Uber and a Fraught New Era for Tech
by Christopher Mims, Wall Street Journal
Tech has always been a cage fight among the companies involved. Microsoft spent decades being famously combative, until it was humbled by a near breakup of the company by the Justice Department. And anyone who thinks—as Uber executive Emil Michael proposed last week, before apologizing—that digging up dirt on journalists is a novel tactic has a short memory. In 2006, in a bid to identify a leak’s source, Hewlett-Packard hired private investigators to obtain the phone records of journalists and the company’s own board members, which is a federal crime.
But even by these standards, Uber is something special. It is the logical endpoint of the gradual transformation of the tech industry into something new. The emphasis of early tech companies was on being an enabling force, on improving life first and perhaps changing the world in the process. The emphasis of the tech companies being built now is much more zero-sum. Whom do we need to destroy in an effort to enrich ourselves and our investors, and what is the best vehicle for creating a consumer need that will facilitate that quest?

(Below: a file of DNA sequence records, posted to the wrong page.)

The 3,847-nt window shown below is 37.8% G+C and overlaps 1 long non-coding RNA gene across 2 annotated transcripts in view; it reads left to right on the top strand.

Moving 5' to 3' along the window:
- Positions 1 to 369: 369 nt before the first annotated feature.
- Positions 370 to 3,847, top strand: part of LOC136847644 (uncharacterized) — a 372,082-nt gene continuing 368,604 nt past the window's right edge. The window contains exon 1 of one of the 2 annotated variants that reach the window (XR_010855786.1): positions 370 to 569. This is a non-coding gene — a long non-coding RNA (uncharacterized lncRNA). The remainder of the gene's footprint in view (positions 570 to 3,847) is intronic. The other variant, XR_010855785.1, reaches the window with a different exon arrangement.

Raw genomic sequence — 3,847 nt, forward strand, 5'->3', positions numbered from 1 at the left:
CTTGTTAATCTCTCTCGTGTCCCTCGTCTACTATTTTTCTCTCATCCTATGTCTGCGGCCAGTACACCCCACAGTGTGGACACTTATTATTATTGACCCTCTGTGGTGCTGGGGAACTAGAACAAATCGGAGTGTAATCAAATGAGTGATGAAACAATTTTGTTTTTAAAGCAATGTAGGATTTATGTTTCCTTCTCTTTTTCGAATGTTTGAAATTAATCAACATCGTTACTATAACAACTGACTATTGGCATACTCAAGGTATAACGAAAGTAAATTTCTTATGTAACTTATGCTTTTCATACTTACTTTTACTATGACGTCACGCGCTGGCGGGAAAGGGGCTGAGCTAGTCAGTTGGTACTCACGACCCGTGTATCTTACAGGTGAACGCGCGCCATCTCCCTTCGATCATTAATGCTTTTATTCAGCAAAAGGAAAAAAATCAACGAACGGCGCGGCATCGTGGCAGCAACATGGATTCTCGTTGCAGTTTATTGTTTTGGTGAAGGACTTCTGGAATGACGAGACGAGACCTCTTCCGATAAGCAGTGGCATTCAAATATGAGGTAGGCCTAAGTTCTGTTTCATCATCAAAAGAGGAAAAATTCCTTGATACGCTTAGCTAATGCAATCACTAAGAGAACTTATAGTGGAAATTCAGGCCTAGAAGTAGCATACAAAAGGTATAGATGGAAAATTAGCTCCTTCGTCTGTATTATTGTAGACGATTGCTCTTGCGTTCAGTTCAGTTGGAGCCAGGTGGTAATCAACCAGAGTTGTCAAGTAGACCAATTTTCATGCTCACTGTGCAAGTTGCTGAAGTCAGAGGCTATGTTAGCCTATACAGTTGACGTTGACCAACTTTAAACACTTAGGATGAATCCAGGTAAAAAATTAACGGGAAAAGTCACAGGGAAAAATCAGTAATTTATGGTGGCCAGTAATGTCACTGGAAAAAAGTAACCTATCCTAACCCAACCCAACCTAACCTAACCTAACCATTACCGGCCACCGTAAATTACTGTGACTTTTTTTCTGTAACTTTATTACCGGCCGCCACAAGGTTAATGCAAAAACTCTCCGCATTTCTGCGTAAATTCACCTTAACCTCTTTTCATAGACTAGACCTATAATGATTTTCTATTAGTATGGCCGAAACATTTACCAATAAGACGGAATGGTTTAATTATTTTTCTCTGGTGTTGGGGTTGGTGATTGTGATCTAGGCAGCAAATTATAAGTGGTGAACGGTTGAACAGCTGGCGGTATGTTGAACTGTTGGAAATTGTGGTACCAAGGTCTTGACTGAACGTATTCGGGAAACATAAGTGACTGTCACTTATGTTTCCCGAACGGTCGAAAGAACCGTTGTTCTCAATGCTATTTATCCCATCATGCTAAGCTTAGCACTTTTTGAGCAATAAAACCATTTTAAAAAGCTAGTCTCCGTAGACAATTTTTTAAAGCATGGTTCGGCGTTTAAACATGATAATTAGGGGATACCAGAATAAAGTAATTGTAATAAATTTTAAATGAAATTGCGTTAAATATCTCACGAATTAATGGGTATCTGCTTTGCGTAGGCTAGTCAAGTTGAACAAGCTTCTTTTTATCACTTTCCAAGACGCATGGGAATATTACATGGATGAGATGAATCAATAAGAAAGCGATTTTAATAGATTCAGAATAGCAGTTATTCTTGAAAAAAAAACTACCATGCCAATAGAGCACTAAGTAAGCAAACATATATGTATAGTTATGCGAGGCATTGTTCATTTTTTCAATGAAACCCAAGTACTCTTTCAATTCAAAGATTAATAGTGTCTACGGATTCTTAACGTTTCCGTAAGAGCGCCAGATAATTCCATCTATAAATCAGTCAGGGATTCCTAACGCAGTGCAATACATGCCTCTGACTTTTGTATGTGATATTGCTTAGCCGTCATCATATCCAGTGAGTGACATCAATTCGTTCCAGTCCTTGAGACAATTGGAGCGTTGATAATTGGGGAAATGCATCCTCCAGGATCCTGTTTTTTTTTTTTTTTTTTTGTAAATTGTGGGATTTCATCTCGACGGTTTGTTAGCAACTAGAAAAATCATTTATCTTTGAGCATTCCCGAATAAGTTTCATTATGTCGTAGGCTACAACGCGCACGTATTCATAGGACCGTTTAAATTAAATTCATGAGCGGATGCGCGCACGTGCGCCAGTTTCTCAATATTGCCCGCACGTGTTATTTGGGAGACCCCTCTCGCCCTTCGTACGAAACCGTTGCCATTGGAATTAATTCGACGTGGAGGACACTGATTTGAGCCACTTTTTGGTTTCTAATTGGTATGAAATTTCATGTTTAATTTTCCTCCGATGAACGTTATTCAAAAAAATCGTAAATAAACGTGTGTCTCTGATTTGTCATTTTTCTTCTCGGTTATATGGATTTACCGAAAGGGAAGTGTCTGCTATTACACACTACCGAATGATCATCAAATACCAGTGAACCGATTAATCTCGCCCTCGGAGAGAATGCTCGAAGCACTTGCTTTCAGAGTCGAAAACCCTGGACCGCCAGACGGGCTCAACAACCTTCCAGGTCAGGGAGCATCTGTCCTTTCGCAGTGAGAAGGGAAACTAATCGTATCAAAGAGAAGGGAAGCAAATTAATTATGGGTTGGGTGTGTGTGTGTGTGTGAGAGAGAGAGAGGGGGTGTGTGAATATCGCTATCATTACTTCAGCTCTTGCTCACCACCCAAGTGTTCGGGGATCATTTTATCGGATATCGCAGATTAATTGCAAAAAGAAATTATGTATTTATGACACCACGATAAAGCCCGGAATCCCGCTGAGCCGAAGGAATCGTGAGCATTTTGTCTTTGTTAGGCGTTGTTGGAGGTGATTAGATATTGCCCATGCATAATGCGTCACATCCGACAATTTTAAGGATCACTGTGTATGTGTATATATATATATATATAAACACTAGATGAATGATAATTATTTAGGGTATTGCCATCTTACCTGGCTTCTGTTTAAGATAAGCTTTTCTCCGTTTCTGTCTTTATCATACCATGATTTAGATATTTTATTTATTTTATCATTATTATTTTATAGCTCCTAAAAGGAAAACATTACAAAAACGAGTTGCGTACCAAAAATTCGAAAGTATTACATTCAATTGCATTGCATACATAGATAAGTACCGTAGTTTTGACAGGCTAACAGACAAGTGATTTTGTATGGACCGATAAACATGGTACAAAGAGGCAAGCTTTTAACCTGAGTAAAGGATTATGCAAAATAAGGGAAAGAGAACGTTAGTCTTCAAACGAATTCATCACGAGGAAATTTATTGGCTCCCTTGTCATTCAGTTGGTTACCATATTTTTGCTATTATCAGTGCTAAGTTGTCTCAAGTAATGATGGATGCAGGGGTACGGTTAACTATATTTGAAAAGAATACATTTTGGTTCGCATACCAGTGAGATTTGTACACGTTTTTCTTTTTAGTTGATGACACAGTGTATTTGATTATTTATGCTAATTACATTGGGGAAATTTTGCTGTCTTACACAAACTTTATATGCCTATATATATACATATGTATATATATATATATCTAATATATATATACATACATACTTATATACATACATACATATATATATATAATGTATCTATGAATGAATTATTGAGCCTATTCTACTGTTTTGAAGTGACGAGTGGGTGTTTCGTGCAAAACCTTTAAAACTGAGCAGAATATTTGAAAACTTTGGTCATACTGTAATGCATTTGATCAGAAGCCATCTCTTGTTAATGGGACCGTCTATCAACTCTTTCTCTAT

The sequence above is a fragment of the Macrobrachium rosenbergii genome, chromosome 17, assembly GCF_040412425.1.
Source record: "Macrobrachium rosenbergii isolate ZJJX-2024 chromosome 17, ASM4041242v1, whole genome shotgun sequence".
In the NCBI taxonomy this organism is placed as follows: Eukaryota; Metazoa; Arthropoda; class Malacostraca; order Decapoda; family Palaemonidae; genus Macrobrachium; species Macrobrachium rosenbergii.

“Tech is the new finance,” is by now cliché among insiders, who perhaps don’t realize all the ways in which that is true. Finance, after all, is full of companies with powerful incentives to behave badly, regulated by equally powerful government bodies designed to keep them in check.
Now that the dust has settled and we’ve all had time to digest the litany of consumer-privacy problems engulfing Uber, it’s time to look at why this is happening, and how it will transform both Uber and the wider tech industry.
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